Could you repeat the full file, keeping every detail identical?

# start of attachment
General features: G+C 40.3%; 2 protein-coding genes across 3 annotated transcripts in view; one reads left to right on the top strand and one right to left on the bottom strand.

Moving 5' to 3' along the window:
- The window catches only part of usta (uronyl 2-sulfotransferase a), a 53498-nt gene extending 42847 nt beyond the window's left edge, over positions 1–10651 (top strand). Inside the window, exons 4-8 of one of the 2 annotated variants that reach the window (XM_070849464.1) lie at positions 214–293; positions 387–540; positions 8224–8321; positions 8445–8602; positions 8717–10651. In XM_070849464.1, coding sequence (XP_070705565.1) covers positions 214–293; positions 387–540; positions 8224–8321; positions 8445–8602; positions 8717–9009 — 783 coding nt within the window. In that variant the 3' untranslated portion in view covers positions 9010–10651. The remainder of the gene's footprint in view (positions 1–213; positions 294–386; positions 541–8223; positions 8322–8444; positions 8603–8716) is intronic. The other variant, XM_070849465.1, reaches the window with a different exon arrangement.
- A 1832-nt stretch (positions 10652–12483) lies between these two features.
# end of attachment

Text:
General features: G+C 40.3%; 2 protein-coding genes across 3 annotated transcripts in view; one reads left to right on the top strand and one right to left on the bottom strand.

Moving 5' to 3' along the window:
- The window catches only part of usta (uronyl 2-sulfotransferase a), a 53498-nt gene extending 42847 nt beyond the window's left edge, over positions 1–10651 (top strand). Inside the window, exons 4-8 of one of the 2 annotated variants that reach the window (XM_070849464.1) lie at positions 214–293; positions 387–540; positions 8224–8321; positions 8445–8602; positions 8717–10651. In XM_070849464.1, coding sequence (XP_070705565.1) covers positions 214–293; positions 387–540; positions 8224–8321; positions 8445–8602; positions 8717–9009 — 783 coding nt within the window. In that variant the 3' untranslated portion in view covers positions 9010–10651. The remainder of the gene's footprint in view (positions 1–213; positions 294–386; positions 541–8223; positions 8322–8444; positions 8603–8716) is intronic. The other variant, XM_070849465.1, reaches the window with a different exon arrangement.
- A 1832-nt stretch (positions 10652–12483) lies between these two features.